Mzansi Afrika

From Johannesburg South Africa, a window on the world

Thursday, April 29, 2004

New Global Trade Ruling Favours the Poor

There has been an interesting new development in the unfair global system of "Free Trade".

The World Trade Organization on Tuesday ruled in favor of Brazil after the country filed a complaint last year that U.S. cotton subsidies are distorting world prices, violating global trade rules and affecting millions of farmers in developing countries.

The ruling is being considered a landmark because it challenges for the first time the domestic farm policies of developed countries. Reuters reports that the decision could open the door for many developing nations to file complaints against U.S., European and Japanese farm subsidies. It could also give more power to poor nations in the Doha round of global free trade talks, which collapsed in September, in part over farm subsidies.

The subsidies the United States has given to its cotton producers have lowered the price of cotton worldwide, making it almost impossible for producers in developing countries to compete with the Americans. The United States' estimated 25,000 cotton farmers control more than 40 percent of global cotton exports.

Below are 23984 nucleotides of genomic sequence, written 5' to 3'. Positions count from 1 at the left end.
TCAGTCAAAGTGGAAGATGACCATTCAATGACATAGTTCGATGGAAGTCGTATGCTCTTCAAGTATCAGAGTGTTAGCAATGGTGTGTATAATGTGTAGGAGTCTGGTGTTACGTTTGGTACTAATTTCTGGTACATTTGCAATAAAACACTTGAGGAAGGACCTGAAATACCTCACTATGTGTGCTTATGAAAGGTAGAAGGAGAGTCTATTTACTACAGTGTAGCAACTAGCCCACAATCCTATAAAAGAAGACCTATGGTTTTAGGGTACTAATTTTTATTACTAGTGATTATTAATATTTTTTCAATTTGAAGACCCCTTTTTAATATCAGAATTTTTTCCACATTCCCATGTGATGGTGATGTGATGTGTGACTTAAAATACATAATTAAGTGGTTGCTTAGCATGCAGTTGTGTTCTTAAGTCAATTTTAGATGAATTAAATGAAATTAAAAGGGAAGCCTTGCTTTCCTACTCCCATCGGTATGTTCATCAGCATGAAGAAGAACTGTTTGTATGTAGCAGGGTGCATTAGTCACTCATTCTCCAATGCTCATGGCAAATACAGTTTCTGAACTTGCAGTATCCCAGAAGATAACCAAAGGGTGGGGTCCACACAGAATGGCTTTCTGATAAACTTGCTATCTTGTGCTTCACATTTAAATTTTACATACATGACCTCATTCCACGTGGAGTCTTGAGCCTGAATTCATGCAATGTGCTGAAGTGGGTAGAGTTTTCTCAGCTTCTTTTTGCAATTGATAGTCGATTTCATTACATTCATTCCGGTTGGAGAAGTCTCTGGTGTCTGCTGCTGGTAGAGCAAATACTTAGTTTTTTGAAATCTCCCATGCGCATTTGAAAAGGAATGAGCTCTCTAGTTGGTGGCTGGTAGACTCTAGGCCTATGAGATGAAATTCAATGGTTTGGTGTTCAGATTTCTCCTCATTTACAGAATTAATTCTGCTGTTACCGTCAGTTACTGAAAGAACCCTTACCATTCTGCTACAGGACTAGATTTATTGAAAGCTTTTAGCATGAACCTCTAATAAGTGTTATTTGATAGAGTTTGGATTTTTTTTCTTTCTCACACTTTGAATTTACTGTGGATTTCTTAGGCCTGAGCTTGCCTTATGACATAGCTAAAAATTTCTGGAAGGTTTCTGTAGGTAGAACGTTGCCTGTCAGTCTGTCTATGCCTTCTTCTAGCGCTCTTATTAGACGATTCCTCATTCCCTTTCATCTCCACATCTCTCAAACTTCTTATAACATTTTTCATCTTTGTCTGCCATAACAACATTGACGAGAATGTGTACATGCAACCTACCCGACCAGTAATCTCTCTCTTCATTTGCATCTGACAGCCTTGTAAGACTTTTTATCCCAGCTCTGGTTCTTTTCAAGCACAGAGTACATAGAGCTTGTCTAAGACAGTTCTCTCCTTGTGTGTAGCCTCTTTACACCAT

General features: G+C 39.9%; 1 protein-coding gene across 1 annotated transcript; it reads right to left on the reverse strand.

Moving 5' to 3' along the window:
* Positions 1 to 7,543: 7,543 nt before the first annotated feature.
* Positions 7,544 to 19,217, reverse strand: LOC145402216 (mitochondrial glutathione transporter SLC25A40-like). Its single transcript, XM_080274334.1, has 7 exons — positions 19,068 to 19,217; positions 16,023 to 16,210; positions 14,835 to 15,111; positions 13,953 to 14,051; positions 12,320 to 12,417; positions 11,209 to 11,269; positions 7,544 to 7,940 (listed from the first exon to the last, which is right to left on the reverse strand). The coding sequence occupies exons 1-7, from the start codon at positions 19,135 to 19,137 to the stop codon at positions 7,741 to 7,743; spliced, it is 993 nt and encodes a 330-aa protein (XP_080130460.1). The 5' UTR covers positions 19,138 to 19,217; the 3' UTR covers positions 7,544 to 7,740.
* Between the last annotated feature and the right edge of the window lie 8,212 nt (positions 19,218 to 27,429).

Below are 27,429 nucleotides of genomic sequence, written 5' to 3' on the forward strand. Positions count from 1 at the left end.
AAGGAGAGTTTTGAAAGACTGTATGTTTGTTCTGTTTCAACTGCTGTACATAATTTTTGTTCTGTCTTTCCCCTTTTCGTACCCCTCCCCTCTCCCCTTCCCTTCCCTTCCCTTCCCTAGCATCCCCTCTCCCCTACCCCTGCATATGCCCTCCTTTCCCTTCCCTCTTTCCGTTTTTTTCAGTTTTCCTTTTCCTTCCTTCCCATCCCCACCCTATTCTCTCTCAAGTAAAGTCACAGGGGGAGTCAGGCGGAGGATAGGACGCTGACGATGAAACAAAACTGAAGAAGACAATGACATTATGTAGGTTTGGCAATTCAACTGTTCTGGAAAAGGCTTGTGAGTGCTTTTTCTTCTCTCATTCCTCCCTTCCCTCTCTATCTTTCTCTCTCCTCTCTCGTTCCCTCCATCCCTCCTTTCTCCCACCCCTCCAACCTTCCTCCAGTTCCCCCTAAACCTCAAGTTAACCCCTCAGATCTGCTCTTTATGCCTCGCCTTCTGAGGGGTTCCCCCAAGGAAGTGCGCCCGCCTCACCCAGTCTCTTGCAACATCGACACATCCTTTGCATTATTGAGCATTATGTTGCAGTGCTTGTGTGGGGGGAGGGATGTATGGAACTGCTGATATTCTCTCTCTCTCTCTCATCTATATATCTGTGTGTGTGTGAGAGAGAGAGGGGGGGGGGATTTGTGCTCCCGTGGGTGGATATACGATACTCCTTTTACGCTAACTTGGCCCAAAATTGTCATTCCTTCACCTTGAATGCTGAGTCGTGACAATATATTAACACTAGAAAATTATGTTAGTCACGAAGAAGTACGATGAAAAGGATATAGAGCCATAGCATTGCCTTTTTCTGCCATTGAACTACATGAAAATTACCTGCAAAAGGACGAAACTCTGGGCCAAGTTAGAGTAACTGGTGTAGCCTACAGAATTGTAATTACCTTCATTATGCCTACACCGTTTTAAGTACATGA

The US claims to be committed to a global system of free trade, and yet hypocritically puts in place a distorted system of trade subsidies which protect their own markets, while allowing them to flood developing countries with cheap goods that destroy local agriculture and markets. This system is a major factor thats keeps the status quo of global inequality in place. The unfair global trading subsidy system contributes greatly towards poverty in the developing world. The US can then provide or withhold aid at will as a way of keeping global dominance. This is usually done under the guise of promoting democracy, but doesn't stop the US from doing business with mineral or oil rich dictatorial African countries that have appalling human rights records like Equatorial Guinea.

As Daniel Griswold, associate director of Cato's Center for Trade Policy Studies, writes:

"The U.S. government subsidizes "the production of 25,000 U.S. cotton farmers with an average net worth of $800,000. Those subsidies depress the world price of cotton, driving thousands of already impoverished farmers off the land in Mali and other poor nations. According to the World Bank, U.S. cotton subsidies cost Mali and its desperately poor neighbors $250 million a year. This can only add to the frustration, despair, and anger that are rife in Muslim nations today. And we wonder why the United States has such a difficult time winning friends and influencing people in that part of the world."

While the WTO ruling may open the way for different commodity producers in developing nations to follow suite and challenge US and European Union trade subsidies, it is too soon to get excited as the US plans to appeal the ruling. Likewise it is too soon to tell if this ruling will give more legs to poor countries in the Doha trade negotiations when and if they resume.